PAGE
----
What causes plantar fasciitis to flare up, and what to do about it
Where is the plantar fascia?
The plantar fascia is a thick, fibrous band of fascia under your foot. It runs from your heel bone to the ball of your foot.
Plantar fasciitis usually develops where your plantar fascia attaches to the heel bone. We've previously discussed what plantar fasciitis feels like and how to distinguish it from other conditions.
What the plantar fascia does
The main job of the plantar fascia is to support your foot's arch and prevent it from flattening out when you place weight through your leg.
The small muscles inside the foot (intrinsic foot muscles) and the ones that run along your inner ankle (tibialis posterior, tibialis anterior) share this job and are meant to prevent the plantar fascia from being overloaded.
What causes plantar fasciitis to flare up?
Plantar fasciitis is an overload injury that develops when the force that goes through your foot is too high for the plantar fascia to cope with.
This overload can happen gradually over several days or during one event that loads your feet more than they are used to.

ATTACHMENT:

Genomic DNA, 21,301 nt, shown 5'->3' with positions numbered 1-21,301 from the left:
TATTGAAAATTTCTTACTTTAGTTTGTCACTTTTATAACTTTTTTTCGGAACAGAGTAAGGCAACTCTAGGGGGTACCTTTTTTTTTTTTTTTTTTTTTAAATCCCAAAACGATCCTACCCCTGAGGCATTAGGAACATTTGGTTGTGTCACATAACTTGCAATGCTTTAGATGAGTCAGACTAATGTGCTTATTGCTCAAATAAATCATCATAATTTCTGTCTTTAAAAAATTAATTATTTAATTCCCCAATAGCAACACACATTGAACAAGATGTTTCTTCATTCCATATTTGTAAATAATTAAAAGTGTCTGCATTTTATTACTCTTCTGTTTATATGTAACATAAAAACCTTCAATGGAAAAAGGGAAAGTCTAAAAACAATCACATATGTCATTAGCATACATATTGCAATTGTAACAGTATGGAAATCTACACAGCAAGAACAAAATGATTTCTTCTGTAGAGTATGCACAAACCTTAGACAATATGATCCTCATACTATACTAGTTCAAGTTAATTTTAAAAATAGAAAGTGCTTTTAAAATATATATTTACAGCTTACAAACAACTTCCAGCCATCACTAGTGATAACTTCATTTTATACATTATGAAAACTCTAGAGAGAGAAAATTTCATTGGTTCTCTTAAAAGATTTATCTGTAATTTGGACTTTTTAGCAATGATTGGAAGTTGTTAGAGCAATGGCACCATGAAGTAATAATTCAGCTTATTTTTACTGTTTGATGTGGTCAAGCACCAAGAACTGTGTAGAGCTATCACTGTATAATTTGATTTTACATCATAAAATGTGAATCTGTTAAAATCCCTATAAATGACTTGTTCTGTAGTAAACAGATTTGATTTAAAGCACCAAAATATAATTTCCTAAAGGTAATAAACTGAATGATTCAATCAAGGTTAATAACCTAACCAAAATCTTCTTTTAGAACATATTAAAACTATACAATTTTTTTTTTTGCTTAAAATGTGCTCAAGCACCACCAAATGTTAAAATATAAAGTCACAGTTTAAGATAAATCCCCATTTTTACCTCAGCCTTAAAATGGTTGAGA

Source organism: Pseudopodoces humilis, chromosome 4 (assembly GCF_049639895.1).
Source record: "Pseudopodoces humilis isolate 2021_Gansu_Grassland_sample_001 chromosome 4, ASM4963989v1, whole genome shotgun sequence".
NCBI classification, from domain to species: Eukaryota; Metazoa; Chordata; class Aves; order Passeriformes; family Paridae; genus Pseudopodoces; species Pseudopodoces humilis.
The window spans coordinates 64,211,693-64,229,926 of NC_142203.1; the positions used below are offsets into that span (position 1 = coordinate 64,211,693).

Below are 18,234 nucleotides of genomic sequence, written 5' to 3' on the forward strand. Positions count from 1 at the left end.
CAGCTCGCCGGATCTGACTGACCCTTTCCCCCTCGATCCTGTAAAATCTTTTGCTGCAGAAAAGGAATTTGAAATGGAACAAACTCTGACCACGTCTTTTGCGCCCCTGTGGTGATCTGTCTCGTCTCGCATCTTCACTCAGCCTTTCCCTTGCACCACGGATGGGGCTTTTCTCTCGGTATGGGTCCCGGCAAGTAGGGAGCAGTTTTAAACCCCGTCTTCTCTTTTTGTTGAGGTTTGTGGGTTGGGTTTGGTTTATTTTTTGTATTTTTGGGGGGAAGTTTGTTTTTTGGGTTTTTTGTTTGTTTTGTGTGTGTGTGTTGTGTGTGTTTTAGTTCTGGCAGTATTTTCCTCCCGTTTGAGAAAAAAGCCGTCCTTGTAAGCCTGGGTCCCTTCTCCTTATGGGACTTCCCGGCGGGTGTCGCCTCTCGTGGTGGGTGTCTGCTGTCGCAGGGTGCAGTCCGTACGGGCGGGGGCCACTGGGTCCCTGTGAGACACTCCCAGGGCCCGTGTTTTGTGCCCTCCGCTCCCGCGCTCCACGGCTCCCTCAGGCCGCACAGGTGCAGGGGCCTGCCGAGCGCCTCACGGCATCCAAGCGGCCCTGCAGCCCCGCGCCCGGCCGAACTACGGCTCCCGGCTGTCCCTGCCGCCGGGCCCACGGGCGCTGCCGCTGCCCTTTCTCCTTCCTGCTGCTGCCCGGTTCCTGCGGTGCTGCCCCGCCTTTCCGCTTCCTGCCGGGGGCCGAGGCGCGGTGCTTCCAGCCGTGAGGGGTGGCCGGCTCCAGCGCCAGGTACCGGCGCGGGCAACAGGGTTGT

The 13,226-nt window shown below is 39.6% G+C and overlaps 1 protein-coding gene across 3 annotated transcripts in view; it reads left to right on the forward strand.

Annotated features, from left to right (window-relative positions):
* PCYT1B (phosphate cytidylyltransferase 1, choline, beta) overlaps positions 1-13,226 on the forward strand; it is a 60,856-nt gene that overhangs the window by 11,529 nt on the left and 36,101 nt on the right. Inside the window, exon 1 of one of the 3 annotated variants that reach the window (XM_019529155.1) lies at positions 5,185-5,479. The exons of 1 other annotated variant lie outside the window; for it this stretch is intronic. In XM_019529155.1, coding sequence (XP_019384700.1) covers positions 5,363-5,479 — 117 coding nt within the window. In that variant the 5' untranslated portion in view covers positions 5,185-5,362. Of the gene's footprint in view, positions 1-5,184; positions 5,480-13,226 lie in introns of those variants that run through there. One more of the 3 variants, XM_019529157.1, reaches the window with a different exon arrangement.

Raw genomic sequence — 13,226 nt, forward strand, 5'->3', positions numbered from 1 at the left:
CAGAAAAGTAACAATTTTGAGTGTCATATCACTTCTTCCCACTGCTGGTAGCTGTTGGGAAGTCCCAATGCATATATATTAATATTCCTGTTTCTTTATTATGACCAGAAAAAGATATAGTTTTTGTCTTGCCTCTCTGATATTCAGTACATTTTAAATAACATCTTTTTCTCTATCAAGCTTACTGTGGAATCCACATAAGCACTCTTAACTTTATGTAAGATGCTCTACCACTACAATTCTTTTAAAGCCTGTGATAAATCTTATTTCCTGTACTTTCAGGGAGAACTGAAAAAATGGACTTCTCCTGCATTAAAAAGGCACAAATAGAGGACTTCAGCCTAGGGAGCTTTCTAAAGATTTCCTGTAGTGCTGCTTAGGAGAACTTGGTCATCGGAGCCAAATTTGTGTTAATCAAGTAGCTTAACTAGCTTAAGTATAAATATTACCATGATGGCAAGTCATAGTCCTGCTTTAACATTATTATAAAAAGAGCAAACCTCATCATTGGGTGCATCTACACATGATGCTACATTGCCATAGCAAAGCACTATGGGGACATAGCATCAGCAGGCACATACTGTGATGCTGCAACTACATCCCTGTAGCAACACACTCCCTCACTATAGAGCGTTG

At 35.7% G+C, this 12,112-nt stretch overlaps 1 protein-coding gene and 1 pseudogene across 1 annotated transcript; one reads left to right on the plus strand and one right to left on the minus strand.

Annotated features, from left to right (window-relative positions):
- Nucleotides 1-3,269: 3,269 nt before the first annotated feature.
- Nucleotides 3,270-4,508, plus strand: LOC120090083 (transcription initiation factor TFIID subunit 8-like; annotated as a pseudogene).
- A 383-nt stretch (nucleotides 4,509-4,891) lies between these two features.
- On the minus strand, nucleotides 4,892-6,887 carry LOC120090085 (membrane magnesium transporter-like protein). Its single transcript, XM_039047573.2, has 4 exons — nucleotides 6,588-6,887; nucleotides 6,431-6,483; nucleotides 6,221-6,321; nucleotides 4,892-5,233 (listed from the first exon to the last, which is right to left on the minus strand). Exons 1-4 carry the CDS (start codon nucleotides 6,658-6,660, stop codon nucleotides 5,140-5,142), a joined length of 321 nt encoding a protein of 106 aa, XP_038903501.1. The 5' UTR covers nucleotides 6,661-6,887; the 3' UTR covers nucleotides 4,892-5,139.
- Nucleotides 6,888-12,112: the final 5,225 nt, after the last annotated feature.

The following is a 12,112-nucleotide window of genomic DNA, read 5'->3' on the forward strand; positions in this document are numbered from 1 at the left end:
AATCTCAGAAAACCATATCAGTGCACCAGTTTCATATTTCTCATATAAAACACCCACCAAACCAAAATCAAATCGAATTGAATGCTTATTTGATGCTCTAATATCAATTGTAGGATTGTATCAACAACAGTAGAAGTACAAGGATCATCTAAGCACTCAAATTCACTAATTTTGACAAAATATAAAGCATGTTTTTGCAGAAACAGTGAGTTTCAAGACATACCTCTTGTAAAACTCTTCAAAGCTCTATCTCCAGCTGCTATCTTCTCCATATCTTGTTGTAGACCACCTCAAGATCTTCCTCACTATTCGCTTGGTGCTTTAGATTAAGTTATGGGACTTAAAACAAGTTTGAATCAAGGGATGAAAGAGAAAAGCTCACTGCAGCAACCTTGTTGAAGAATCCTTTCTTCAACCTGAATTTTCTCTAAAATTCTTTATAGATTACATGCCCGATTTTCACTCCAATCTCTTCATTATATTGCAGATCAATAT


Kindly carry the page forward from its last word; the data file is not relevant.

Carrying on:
Some of the most common things that can increase the force through your feet and aggravate plantar fasciitis include:
- Running, walking, or standing on hard surfaces like concrete - Cushioned shoes or placing soft insoles into your shoes can make a difference
- Carrying a heavy object or gaining weight
- Increasing your running or walking volumes too suddenly
- If your foot rolls in too much (overpronates) when you walk or run - Foot exercises can help, but exercises that strengthen the hip muscles often work better
- If the muscles along the back of your legs are excessively tight (glutes, hamstrings, calves) - Stretching the muscles in your legs and your plantar fascia can help
The Exakt Health app makes managing plantar fasciitis and understanding your body's limits much simpler. The app, designed with expert physical therapists, offers personalized exercises and robust monitoring tools that help you determine your plantar fascia's load tolerance and track your recovery progress.
Can plantar fasciitis go away on its own?
Plantar fasciitis can go away on its own and rarely requires invasive treatments like surgery. You can, however, significantly prolong your recovery and worsen your pain if you try to ignore it and train through it.
Also, suppose part of the cause for getting plantar fasciitis in the first place was that you lacked strength or control in specific areas of your body. In that case, you risk flaring your plantar fasciitis back up if you don't correct it.
The good news is that the most effective treatments for plantar fasciitis highlighted in the research can easily be done at home.
Your plantar fasciitis recovery doesn't have to be a guessing game. With the Exakt Health app, you can access evidence-based rehab programs and expert guidance, all from the comfort of your own home.